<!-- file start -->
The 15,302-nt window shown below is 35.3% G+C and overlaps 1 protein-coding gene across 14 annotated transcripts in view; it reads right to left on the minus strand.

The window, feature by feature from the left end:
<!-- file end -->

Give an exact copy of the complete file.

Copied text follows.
The 15,302-nt window shown below is 35.3% G+C and overlaps 1 protein-coding gene across 14 annotated transcripts in view; it reads right to left on the minus strand.

The window, feature by feature from the left end: